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Half of U.S. Parents Ages 22 and Younger Lived With Spouse or Unmarried Partner in 2018

Tayelor Valerio

The average age of U.S. women who gave birth for the first time was 26.9 in 2018, but many became parents much earlier: There were 1.8 million biological parents ages 15-22 and roughly half were living with a spouse or unmarried partner, according to the Census Bureau’s 2018 Survey of Income and Program Participation (SIPP).

About one-fifth (22.7%) of young parents in the U.S. lived with a spouse and an additional 30% with a partner in 2018.

SIPP collects full fertility histories from both men and women ages 15 and over and provides a unique window into the households and relationships of young parents.

Are they married or with a partner? Alone or living with their own parents?

Relationships of Young Parents

About one-fifth (22.7%) of young parents in the U.S. lived with a spouse and an additional 30% with a partner in 2018.

About 4.0% were cohabiting with someone who was not their child’s biological parent.

Living arrangements of young parents reflected national trends in living arrangements of young adults. The median age at first marriage was estimated to be around 30 for the U.S. population and many young adults opted to live with an unmarried partner rather than marry.

 

 

Census Bureau research suggests that having children with more than one partner, known as multiple partner fertility (MPF), is more common among those who had their first birth at younger ages.

Part of the reason is that those who begin having children earlier simply have more time as they age to have children with multiple partners.

According to SIPP, 6.3% of young parents in 2018 had already had children with more than one partner.

Living Arrangements of Young Parents and Their Children

According to previous research from the Census Bureau’s American Community Survey, 87% of all U.S. mothers in 2006 lived with their infants born in the last 12 months. SIPP provides the complete fertility histories of parents and stats on others in their households.

Seventy-seven percent of parents ages 22 and younger lived with at least one of their biological children at the time of interview.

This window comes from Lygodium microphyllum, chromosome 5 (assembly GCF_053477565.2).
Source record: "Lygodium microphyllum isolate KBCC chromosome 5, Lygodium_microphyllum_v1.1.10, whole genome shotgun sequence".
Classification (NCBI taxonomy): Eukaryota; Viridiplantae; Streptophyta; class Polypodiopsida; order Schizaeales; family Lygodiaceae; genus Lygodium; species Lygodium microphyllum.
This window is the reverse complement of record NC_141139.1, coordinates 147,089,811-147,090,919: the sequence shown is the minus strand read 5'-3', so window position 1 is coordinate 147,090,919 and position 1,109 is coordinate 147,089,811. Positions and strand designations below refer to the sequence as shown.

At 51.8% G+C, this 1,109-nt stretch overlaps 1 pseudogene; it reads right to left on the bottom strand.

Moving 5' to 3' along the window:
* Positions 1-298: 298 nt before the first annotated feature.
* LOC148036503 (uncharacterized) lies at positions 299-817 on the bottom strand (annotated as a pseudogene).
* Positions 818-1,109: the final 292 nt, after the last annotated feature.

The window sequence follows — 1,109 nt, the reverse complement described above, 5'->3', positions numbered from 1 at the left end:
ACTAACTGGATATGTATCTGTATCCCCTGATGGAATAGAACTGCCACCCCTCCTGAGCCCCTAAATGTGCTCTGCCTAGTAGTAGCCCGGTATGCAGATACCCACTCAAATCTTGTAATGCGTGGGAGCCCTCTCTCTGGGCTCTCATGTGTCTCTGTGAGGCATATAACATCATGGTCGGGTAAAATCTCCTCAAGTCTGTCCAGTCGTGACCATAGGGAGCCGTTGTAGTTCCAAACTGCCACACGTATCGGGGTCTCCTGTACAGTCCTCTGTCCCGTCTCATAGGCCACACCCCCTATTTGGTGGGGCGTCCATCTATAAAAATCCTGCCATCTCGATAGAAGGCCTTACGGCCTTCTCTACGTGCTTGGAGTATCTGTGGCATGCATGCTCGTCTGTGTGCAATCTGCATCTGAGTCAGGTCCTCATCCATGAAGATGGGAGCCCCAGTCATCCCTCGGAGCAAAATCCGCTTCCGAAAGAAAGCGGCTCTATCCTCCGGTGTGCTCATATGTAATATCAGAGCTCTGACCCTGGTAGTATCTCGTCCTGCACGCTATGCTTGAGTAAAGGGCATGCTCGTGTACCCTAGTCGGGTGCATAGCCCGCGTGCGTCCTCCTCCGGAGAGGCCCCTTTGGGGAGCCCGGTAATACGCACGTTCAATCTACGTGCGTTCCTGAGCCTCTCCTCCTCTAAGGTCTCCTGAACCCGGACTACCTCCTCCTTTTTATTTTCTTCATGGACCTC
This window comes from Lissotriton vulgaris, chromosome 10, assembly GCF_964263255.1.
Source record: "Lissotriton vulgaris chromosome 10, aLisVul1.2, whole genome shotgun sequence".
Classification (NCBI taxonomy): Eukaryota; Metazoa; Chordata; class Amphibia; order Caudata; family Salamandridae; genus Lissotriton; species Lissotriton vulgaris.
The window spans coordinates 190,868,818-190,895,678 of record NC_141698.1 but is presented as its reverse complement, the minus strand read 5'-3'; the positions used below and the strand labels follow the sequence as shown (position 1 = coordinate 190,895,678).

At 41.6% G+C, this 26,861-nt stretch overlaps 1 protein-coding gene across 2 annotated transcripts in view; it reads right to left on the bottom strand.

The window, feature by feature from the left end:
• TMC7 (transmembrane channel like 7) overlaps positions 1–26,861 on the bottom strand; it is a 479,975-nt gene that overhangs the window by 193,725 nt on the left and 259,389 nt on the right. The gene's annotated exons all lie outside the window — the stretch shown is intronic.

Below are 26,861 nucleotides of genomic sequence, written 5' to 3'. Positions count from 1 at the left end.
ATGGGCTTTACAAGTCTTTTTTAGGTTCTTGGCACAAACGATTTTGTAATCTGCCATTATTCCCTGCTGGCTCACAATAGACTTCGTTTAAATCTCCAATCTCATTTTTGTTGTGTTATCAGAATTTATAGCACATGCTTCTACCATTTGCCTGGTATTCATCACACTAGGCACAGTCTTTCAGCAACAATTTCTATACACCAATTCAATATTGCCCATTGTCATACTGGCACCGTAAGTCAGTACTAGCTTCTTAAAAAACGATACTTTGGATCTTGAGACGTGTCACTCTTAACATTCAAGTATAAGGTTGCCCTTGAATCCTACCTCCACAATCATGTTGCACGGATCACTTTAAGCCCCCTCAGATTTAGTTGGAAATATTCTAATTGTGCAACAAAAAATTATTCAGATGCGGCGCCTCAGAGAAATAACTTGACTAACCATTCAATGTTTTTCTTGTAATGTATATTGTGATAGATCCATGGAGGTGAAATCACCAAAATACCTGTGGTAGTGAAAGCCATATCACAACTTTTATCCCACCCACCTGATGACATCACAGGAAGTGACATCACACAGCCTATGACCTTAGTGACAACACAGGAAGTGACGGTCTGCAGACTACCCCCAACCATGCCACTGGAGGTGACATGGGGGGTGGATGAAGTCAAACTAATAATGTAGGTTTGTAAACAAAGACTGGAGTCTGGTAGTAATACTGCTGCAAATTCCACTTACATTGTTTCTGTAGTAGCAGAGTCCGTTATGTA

However, it differed by the parent’s sex: 85.6% of young mothers and 56.5% of young fathers lived with at least one child.

Additionally, 14.4% of young mothers and 43.5% of young fathers didn’t live with any of their children.

Estimates of parents who lived with all of their children versus at least one child did not differ statistically because most parents in this age group had only had one child.

 

Solo Parenting

Many young parents are also solo parents — those who lived with at least one of their children and no spouse or partner in their household.

About 470,000 young parents (26.2% of all parents ages 22 and younger) were solo parents at the time of the survey interview.  

However, just because these young parents were living without a spouse or partner does not mean they were living without others. Many were living with a child and an additional relative or nonrelative.

For example, about 57.4% of solo parents lived with one or both of their own parents, significantly higher than the overall share (38.3%) of young parents in 2018.

About 70% of solo parents lived with a child and at least one other adult age 18 or older. These additional household members may provide important sources of support to young parents and their children.

About SIPP

SIPP collects detailed information about the social and economic characteristics of U.S. households.

In 2014, the SIPP began collecting full fertility histories of both men and women ages 15 and over. Data for the 2018 panel cited in this article were released in August 2020.

 

Tayelor Valerio is a survey statistician in the Census Bureau’s Fertility and Family Statistics Branch.

 

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